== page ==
prev sibling next sibling parent "Dicebot" <public dicebot.lv> writes:
On Tuesday, 15 April 2014 at 11:23:30 UTC, monarch_dodra wrote:
 On Tuesday, 15 April 2014 at 06:31:02 UTC, Andrei Alexandrescu 
 wrote:
 We've just enabled warnings as errors in our build system at 
 work and suddenly:

 Warning: explicit element-wise assignment <exprnew> is better 
 than <expr>

 where <exprnew> and <expr> are expressions picked from the 
 code. For example, this wasn't accepted:

 writeAvail_[0 .. buf.length] = buf;

 but this was:

 writeAvail_[0 .. buf.length] = buf[];

 The type of the involved variables were as trivial as ubyte[] 
 and in ubyte[] respectively.

 What's the idea?


 Andrei

Funny, I can reproduce up to 2.063.2, but not after that.

I think it was removed because detection implementation was not mature enough and resulted in confusing behavior for corner cases. You have already already spotted one ;)
Apr 15 2014
prev sibling next sibling parent "bearophile" <bearophileHUGS lycos.com> writes:
Dicebot:

 Funny, I can reproduce up to 2.063.2, but not after that.

I think it was removed because detection implementation was not mature enough and resulted in confusing behavior for corner cases. You have already already spotted one ;)

So much work to put that warning in... -.- Bye, bearophile
Apr 15 2014
prev sibling next sibling parent "monarch_dodra" <monarchdodra gmail.com> writes:
On Tuesday, 15 April 2014 at 11:27:41 UTC, Dicebot wrote:
 On Tuesday, 15 April 2014 at 11:23:30 UTC, monarch_dodra wrote:
 Funny, I can reproduce up to 2.063.2, but not after that.

I think it was removed because detection implementation was not mature enough and resulted in confusing behavior for corner cases. You have already already spotted one ;)

Well, I merely found something that is ambiguous to begin with, but didn't trigger a warning. It's not an actual false positive.
Apr 15 2014
prev sibling next sibling parent "bearophile" <bearophileHUGS lycos.com> writes:
Andrei Alexandrescu:

 This doesn't quite explain much. -- Andrei

Look at the issue: https://issues.dlang.org/show_bug.cgi?id=7444 Bye, bearophile
Apr 15 2014
prev sibling next sibling parent "Steven Schveighoffer" <schveiguy yahoo.com> writes:
On Tue, 15 Apr 2014 11:47:24 -0400, bearophile <bearophileHUGS lycos.com>  
wrote:

 Andrei Alexandrescu:

 This doesn't quite explain much. -- Andrei

Look at the issue: https://issues.dlang.org/show_bug.cgi?id=7444

I agree with Andrei, and the rejection of the change. On the left hand side, the [] operator is special *for arrays* in that it denotes you want to do an element-wise copy. On the right hand side, this is not the case, [] is simply an operator. It's a no-op if the rhs is an array, since [] just gets the array again. Requiring it simply adds unneeded hoops through which you must jump, the left hand side denotes the operation, the right hand side does not, and in fact, this causes problems with types that overload [] to return an array (a very logical operation). In particular, this would case issues with dcollections' ArrayList which returns a slice when doing []. The other example from Benjamin is essentially the same thing. Note -- it would be nice (and more consistent IMO) if arr[] = range worked identically to arr[] = arr. -Steve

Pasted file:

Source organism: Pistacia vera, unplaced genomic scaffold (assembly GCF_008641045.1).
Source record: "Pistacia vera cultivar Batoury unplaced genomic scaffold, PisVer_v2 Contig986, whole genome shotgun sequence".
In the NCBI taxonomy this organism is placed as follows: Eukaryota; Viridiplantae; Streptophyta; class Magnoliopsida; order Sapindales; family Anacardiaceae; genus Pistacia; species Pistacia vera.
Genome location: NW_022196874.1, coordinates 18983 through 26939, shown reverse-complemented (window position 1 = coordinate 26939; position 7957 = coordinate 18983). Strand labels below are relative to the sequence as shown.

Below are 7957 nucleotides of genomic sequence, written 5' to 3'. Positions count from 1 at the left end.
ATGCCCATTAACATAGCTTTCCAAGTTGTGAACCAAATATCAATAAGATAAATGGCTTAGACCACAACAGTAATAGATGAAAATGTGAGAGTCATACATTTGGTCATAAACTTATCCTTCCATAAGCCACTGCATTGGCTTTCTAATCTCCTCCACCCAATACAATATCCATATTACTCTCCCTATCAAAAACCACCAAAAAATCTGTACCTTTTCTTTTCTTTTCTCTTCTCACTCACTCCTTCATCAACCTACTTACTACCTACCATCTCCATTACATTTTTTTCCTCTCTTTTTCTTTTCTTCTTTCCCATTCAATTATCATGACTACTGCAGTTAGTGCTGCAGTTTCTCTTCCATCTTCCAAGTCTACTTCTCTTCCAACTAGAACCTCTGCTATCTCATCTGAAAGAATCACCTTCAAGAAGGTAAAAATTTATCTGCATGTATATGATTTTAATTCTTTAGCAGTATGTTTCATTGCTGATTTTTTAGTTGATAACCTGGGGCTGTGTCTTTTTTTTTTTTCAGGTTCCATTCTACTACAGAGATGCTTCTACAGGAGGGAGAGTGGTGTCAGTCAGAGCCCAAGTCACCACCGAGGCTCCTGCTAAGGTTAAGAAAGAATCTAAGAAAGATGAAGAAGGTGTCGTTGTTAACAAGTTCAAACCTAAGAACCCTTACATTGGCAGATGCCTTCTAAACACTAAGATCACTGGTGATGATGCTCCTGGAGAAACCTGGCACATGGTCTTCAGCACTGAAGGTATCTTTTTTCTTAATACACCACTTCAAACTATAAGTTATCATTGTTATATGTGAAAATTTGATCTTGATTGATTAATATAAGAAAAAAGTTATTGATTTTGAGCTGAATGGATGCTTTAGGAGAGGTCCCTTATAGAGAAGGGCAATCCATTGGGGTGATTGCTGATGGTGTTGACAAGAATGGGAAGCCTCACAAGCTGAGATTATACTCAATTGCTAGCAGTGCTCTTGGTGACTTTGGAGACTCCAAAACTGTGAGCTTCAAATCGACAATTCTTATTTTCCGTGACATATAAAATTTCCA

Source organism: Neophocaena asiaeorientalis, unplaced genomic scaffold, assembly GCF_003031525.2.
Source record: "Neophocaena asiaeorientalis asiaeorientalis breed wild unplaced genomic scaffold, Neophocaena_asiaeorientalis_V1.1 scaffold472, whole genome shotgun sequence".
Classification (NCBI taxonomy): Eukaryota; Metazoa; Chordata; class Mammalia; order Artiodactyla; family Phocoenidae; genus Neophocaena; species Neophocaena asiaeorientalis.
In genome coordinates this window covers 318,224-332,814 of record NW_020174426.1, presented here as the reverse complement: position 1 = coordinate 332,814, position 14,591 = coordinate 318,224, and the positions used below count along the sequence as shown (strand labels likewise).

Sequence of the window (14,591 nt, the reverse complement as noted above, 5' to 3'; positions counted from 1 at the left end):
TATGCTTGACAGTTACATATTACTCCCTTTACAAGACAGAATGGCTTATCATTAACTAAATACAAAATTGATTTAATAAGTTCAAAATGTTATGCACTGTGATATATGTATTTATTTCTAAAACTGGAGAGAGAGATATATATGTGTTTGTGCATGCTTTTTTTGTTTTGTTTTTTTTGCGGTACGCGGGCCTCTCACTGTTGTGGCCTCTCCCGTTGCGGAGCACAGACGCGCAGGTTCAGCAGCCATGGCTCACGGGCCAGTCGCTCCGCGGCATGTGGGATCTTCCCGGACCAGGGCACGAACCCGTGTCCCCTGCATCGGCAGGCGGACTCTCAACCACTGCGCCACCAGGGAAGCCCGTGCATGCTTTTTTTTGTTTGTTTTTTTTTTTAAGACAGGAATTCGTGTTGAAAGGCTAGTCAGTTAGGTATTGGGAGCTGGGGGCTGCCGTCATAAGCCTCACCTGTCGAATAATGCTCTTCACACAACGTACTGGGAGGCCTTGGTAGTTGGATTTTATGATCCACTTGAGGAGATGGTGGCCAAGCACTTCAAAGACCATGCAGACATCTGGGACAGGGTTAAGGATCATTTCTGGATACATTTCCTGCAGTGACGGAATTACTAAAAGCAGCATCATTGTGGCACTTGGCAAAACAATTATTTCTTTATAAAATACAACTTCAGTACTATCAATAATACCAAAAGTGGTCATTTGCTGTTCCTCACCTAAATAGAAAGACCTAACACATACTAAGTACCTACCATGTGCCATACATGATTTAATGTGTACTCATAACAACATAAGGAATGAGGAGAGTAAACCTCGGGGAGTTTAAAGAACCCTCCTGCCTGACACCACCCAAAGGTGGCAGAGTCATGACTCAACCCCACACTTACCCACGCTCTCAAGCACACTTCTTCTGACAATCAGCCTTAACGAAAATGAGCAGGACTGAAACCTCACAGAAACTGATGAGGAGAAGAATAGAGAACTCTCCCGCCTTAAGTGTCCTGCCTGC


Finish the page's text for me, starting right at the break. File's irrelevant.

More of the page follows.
Apr 15 2014
prev sibling next sibling parent "Steven Schveighoffer" <schveiguy yahoo.com> writes:
On Tue, 15 Apr 2014 11:59:31 -0400, Steven Schveighoffer  
<schveiguy yahoo.com> wrote:

 On the left hand side, the [] operator is special *for arrays* in that  
 it denotes you want to do an element-wise copy. On the right hand side,  
 this is not the case, [] is simply an operator. It's a no-op if the rhs  
 is an array, since [] just gets the array again.

Sorry, I had this wrong. The [] on the left hand side is actually part of the []= operator. But on the right hand side, it simply is a [] operator, not tied to the =. I erroneously thought the arr[] = ... syntax was special for arrays, but I forgot that it's simply another operator. My opinion is still the same. -Steve
Apr 15 2014
prev sibling next sibling parent "Tobias Pankrath" <tobias pankrath.net> writes:
On Tuesday, 15 April 2014 at 16:02:33 UTC, Steven Schveighoffer 
wrote:
 On Tue, 15 Apr 2014 11:59:31 -0400, Steven Schveighoffer 
 <schveiguy yahoo.com> wrote:

 On the left hand side, the [] operator is special *for arrays* 
 in that it denotes you want to do an element-wise copy. On the 
 right hand side, this is not the case, [] is simply an 
 operator. It's a no-op if the rhs is an array, since [] just 
 gets the array again.

Sorry, I had this wrong. The [] on the left hand side is actually part of the []= operator. But on the right hand side, it simply is a [] operator, not tied to the =. I erroneously thought the arr[] = ... syntax was special for arrays, but I forgot that it's simply another operator. My opinion is still the same. -Steve

Maybe we should require the []= operator to be written exactly like this. t[] = v; t.opSlice.opAssign(v) or t.opSliceAssign(v)? I bet most people (me included) will get this wrong 50% of the time.
Apr 15 2014
prev sibling next sibling parent "bearophile" <bearophileHUGS lycos.com> writes:
Steven Schveighoffer:

 On the left hand side, the [] operator is special *for arrays* 
 in that it denotes you want to do an element-wise copy. On the 
 right hand side, this is not the case, [] is simply an 
 operator. It's a no-op if the rhs is an array, since [] just 
 gets the array again.

 Requiring it simply adds unneeded hoops through which you must 
 jump,

What do you think are the reasons I suggested the enhancement for? Bye, bearophile
Apr 15 2014